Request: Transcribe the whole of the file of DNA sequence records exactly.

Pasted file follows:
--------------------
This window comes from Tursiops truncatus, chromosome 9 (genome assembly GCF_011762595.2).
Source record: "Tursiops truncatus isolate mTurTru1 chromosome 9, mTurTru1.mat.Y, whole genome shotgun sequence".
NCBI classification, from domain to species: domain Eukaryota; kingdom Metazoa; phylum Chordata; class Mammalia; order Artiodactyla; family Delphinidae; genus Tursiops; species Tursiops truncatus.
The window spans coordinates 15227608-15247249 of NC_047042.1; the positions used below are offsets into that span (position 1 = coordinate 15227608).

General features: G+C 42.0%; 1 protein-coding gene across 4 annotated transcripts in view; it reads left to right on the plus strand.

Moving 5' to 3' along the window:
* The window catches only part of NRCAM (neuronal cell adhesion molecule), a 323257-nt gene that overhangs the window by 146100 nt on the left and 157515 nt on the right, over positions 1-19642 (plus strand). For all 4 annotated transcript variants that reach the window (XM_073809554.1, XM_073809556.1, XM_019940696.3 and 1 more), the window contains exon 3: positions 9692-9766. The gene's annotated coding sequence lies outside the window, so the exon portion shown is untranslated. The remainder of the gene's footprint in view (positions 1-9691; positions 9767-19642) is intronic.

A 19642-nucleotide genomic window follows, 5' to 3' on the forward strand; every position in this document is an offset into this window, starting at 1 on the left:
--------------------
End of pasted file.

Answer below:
This window comes from Tursiops truncatus, chromosome 9 (genome assembly GCF_011762595.2).
Source record: "Tursiops truncatus isolate mTurTru1 chromosome 9, mTurTru1.mat.Y, whole genome shotgun sequence".
NCBI classification, from domain to species: domain Eukaryota; kingdom Metazoa; phylum Chordata; class Mammalia; order Artiodactyla; family Delphinidae; genus Tursiops; species Tursiops truncatus.
The window spans coordinates 15227608-15247249 of NC_047042.1; the positions used below are offsets into that span (position 1 = coordinate 15227608).

General features: G+C 42.0%; 1 protein-coding gene across 4 annotated transcripts in view; it reads left to right on the plus strand.

Moving 5' to 3' along the window:
* The window catches only part of NRCAM (neuronal cell adhesion molecule), a 323257-nt gene that overhangs the window by 146100 nt on the left and 157515 nt on the right, over positions 1-19642 (plus strand). For all 4 annotated transcript variants that reach the window (XM_073809554.1, XM_073809556.1, XM_019940696.3 and 1 more), the window contains exon 3: positions 9692-9766. The gene's annotated coding sequence lies outside the window, so the exon portion shown is untranslated. The remainder of the gene's footprint in view (positions 1-9691; positions 9767-19642) is intronic.

A 19642-nucleotide genomic window follows, 5' to 3' on the forward strand; every position in this document is an offset into this window, starting at 1 on the left: